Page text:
It has been very quiet in Berlin after the general election of 24 September. Yes, Angela Merkel officially won the election with 26.8% or 200 seats in the new Bundestag. However, her Christian Democrats (CDU) together with the Christian Social Union (CSU) — a provincial party from Bavaria that works with the CDU on the national level — lost 7.4% (minus 55 seats) over the election four years ago, with a CSU loss of 9.8% in Bavaria, making it undeniably responsible for the disappointing election results at the federal level.
Any reasonable politician with decent respect for the institutions of the country would take responsibility for this loss and resign from office. The election results clearly show that Germans have voted the previous government out of office. At the end of the day a loss of this magnitude for the conservatives is the responsibility of its leader, Angela Merkel. She should resign.
All this domestic political turmoil and after-election exegesis would not normally concern people outside of Germany, or Europe for that matter; however, times are not normal. Just after the election in Germany, French President Emmanuel Macron laid out an extremely visionary plan of the future of the EU. His proposals are not only significant and far-reaching, they also require a politically strong Berlin as a counterpart. Repeatedly, the past sixty-plus years of EU integration have proved that this political project can move ahead quickly and significantly only if the French and Germans pull on the same string. The times are dire for the EU with problems of economic crisis, social crisis, refugee crisis, and right-wing extremism, to name only four of the most important ones.
In a speech given at La Sorbonne in Paris, Macron touched upon the very institutions that currently govern the EU. He also stated clearly that he wants to work on these ideas with Germany. Such a French–German alliance is certainly not new. It goes back to the “old” days of the European Coal and Steel Union, formally established in 1951 by Belgium, France, West Germany, Italy, the Netherlands, and Luxembourg to regulate industrial production under a centralized authority. It thus became the first supranational organization and started the EU integration process, which ultimately led to the European Union. French Foreign Minister Robert Schuman, Jean Monnet, and others were the first to outline a vision for Europe that not only reduced bilateral tensions between the two countries but also brought lasting peace and prosperity to the continent. These were, in simplistic terms, the “governance ancestors” of the current EU.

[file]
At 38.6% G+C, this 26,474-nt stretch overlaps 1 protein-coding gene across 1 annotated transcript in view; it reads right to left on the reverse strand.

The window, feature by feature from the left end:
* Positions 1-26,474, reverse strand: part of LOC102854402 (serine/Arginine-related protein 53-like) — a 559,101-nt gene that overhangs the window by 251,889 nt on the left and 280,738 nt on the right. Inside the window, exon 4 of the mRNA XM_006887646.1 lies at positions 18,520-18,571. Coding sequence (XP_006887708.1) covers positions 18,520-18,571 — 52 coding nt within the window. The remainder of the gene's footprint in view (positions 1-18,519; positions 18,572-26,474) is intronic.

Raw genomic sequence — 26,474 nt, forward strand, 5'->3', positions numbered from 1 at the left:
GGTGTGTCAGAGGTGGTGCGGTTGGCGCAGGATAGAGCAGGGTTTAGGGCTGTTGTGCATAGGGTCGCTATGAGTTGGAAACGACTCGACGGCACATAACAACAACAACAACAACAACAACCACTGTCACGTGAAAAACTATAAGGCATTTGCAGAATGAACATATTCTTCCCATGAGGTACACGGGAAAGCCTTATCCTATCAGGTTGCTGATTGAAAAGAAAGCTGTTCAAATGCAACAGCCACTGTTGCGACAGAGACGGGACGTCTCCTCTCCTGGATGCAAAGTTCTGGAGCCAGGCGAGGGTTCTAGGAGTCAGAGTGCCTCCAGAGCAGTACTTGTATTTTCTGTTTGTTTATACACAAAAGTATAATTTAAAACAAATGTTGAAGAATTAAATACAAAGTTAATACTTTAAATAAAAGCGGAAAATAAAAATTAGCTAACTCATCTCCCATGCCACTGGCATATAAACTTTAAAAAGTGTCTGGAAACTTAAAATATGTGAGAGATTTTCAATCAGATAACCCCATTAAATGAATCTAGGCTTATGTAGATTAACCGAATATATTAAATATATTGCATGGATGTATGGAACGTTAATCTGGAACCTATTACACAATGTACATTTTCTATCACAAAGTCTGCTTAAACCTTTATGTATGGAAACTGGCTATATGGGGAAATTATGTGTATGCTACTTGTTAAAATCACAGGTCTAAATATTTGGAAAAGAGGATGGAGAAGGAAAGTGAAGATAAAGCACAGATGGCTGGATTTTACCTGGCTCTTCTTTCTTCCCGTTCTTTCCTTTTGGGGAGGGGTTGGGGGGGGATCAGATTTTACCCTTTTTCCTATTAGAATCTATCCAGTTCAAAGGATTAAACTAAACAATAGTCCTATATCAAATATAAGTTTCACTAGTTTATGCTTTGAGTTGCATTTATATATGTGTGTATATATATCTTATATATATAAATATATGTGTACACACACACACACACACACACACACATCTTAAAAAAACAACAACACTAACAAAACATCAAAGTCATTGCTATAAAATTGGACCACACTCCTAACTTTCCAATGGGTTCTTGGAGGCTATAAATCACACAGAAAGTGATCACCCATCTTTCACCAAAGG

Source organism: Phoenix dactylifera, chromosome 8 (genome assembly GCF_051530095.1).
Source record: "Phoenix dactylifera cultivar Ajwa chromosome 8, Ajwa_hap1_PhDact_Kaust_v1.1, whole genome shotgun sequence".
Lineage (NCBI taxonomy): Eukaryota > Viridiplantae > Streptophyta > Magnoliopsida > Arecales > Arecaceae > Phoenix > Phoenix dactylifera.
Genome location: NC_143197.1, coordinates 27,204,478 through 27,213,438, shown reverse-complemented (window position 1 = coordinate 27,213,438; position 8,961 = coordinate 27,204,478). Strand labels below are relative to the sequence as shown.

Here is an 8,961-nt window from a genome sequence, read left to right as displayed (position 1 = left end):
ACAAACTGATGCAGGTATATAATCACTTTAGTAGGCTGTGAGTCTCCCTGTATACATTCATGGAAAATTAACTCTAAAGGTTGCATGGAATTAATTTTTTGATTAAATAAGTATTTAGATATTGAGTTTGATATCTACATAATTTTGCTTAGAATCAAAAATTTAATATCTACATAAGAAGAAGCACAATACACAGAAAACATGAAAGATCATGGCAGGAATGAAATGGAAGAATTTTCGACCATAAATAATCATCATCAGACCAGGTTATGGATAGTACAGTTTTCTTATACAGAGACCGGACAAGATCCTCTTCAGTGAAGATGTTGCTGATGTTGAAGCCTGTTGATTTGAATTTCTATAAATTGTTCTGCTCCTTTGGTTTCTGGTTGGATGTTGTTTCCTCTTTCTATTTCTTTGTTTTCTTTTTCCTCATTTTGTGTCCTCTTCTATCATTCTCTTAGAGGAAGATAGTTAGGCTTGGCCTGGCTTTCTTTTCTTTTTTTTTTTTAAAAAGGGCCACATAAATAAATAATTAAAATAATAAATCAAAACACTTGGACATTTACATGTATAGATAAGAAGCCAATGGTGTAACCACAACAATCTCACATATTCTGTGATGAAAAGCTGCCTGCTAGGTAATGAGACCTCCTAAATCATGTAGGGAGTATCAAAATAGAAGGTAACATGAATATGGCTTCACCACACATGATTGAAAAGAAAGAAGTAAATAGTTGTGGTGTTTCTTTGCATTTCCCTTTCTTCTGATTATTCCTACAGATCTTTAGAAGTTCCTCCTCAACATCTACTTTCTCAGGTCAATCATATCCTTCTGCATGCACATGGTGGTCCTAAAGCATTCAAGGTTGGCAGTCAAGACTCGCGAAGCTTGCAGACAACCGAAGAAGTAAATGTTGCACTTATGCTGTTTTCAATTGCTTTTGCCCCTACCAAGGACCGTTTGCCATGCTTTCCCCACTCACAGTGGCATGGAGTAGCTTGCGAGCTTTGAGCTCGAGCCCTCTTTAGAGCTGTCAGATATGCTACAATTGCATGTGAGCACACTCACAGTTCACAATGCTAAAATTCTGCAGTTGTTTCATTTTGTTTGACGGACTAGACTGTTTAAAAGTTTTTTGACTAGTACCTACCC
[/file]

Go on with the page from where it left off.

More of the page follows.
This is not the place to babble over the history of EU integration, but rather to carve out the synergies of the four parties (CDU, CSU, Liberal, and Green) who began negotiating behind closed doors on 18 October the first “Jamaica coalition” in Germany (so called because the individual colours of the parties involved match those of the Jamaican flag). Why? Because if the coalition negotiations are not successful, Macron’s ideas for EU reform will flounder, furthering the EU path to failure rather than modernization.
So, where are synergies and where can we expect controversy or even impasse?
First, we need to recognize that traditionally conservative voters have moved to the Alternative für Deutschland (Alternative for Germany), an ultra-right-wing, almost nationalist party. This protest vote was in direct response to the previous Merkel government, especially her reaction to the so-called migration crisis. In short, the conservative milieu is eroding, massively — a phenomenon not unique to Germany.
The CSU’s answer is to move further to the right in order to integrate those voters back into the CDU/CSU family. This impacts the negotiations, with the CSU demanding a fixed quota for how many refugees should be allowed into the country even though such a policy would clearly be illegal under international law and certainly contrary to the “Christian” values that the CDU/CSU pretend to cherish. The Green party clearly stated that such a quota is non-negotiable under the principles of the Geneva Convention; the Liberals (FDP) are also against it.
In managing the so-called refugee crisis, three other very controversial topics are on the table. The first is the issue of family reunification. The CDU is against it, the FDP is undecided, and the Greens are for it. Regarding a new immigration law, the CDU is against it, especially because of the dual-citizenship clause and the naturalization of immigrants that the Greens demand; the FDP is for it. Lastly, the list of so-called safe-states in Northern Africa (Libya, Morocco, etc.) where refugees could be deported back to should be expanded according to the CDU and the FDP. The Greens are against it.
Other highly controversial topics are energy and climate change. The Greens want to expand investments in renewable energies, shut down coal-fired power plants, and phase out the internal combustion engine that runs most of the vehicles that we currently drive. Both the CDU and FDP are against these ideas.
The Greens also favour creating an EU finance minister, introducing Eurobonds to allow states to refinance themselves in times of economic downturn, and drawing up new social programs to increase employment. Both the CDU and FDP have rejected this idea along with any attempts to further deepen the process of EU integration.
Thus, if this “Jamaica coalition” succeeds, it will be a “coalition of differences” where each party holds signature ministries to promote the key values of their party rather than a coalition of inspiring new ideas that might overcome the blockade on reforms that has hampered progress for the past eight years. After Christmas, we will have a clearer picture of where Germany, and thus the EU, is heading.